Choosing a Backflow Preventer
The last thing you want during a flood is to see sewage flowing back into your home. Backflow prevention is the key to stopping sewage from damaging your property, but you need the right kind of equipment. Here are the common types of backflow preventers, and which ones you might choose.
What Creates Sewer Backflow?
Every time you turn on a faucet or flush a toilet, the waste water is sent down your plumbing and connects with the municipal sewer line. Ideally, the sewer line is lower than your plumbing, so that it can use the benefit of gravity to get the waste water to a water treatment plant. Sometimes, there is a blockage or an overflow of a sewer line that causes the waste water to flow back toward your home. Without some kind of system in place to block the backflow, it could easily flow directly into your kitchen, bathrooms and basement, through your plumbing.
What Is Backflow Prevention?
The concept of backflow prevention is derived from the assumption that eventually, a sewer line is going to get backed up or overloaded and send waste water backwards. Essentially every home has a basic backflow preventer, because otherwise you would be at the whim of every big storm, flood or damage to the sewer line. Backflow preventers can be installed by the city on the municipal sewer line itself or in your plumbing on your property. The choice you make depends on your budget and how much risk you face from backflow.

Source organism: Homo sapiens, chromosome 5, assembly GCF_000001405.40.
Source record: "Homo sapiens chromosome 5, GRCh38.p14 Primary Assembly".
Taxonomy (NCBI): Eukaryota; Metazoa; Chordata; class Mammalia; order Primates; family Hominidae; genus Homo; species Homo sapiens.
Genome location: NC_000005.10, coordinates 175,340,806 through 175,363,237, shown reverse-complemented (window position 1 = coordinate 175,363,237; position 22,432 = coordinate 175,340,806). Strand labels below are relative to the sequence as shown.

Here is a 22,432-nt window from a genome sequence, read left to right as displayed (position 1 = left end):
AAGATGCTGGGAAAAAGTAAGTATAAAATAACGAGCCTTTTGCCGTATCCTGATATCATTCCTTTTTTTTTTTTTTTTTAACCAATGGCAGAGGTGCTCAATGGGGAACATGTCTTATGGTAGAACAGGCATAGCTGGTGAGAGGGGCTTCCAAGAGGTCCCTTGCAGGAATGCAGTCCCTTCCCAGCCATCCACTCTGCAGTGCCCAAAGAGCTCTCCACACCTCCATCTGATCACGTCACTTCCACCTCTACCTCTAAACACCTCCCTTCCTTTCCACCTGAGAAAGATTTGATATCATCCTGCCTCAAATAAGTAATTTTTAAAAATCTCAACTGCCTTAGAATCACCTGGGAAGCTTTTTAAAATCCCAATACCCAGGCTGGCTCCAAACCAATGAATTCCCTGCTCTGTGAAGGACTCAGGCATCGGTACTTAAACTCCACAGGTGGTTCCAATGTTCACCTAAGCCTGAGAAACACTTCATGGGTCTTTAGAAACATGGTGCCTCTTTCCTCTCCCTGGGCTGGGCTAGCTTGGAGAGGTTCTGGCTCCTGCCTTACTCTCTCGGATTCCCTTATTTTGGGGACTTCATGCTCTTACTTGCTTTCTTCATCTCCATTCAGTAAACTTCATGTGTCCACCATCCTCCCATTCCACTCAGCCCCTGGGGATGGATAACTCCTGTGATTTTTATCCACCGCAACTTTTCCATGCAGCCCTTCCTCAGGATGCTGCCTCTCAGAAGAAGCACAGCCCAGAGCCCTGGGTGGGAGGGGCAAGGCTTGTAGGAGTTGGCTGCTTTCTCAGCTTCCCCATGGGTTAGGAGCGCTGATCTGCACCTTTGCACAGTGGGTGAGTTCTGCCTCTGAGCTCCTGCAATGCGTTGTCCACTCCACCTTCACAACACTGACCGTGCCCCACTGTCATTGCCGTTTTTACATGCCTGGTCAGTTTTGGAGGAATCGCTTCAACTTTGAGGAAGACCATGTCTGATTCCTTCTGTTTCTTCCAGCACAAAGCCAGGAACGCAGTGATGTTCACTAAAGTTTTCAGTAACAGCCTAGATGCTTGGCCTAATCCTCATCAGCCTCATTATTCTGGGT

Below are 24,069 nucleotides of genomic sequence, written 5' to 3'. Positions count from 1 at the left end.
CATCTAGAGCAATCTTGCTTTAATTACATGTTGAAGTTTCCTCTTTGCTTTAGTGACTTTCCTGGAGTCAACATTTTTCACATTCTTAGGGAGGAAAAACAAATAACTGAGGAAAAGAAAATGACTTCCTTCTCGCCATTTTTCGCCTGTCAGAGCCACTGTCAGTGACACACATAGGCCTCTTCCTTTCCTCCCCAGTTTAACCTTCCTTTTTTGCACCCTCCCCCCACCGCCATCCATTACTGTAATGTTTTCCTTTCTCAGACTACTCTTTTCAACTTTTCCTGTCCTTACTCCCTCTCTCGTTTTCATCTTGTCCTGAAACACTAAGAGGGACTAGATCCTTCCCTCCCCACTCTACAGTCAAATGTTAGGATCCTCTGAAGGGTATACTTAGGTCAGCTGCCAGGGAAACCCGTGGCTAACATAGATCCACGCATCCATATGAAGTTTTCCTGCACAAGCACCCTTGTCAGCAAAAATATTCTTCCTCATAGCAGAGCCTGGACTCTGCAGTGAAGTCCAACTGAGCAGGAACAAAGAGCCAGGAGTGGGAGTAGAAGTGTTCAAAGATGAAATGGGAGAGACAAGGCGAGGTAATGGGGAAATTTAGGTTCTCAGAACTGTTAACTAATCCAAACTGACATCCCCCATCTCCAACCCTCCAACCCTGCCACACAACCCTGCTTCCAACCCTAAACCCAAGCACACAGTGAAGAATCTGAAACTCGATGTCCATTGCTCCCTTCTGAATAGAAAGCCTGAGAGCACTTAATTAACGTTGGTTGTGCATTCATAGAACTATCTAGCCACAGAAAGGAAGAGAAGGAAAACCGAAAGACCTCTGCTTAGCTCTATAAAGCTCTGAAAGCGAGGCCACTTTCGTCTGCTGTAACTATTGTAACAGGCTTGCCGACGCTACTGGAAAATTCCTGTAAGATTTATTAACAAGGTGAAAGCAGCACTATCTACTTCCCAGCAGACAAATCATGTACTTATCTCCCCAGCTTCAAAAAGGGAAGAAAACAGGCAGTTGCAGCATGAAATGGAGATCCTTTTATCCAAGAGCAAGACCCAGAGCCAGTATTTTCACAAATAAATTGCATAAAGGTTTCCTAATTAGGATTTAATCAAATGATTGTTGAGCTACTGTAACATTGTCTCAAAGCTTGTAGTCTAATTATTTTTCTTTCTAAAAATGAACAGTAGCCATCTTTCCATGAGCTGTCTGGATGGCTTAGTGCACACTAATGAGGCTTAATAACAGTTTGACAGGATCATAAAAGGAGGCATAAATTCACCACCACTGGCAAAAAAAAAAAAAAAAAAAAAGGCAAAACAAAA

How Do Backflow Preventers Work?
The whole point is to stop the backflow by any reasonable means available. The simplest backflow preventers are called “sewer check valves.” With this type of backflow preventer, the flapper is switched by the presence of backflow. It does not allow the backflow to drain away, nor does it push the backflow in the right direction. It simply stops it from flowing back into your home. However, these types of backflow preventers may fail. If you want better protection, you should ask your plumbers in Sacramento about building some redundancy into your backflow prevention system.
Which Backflow Preventer Do I Need?
The type of backflow preventer you would buy depends on the concerns presented by your plumbing system and the sewer line connected to it. In places with fairly mild winters, a pressure vacuum breaker could be an ideal choice. In some cases, backflow is pulled toward the home due to vacuum pressure in the line. A pressure vacuum breaker puts air into the line to break the suction. Other systems simply add extra barricades to the backflow from within the plumbing line. A double-check assembly preventer and a reduced pressure zone preventer each have two valves that close due to backflow, to act as a hedge against complete failure.
Stopping sewage from entering into your home after a storm is something you would like to be able to guarantee. With backflow prevention systems and services from Ace Plumbing, you could enjoy the peace of mind that your plumbing and home will be better protected.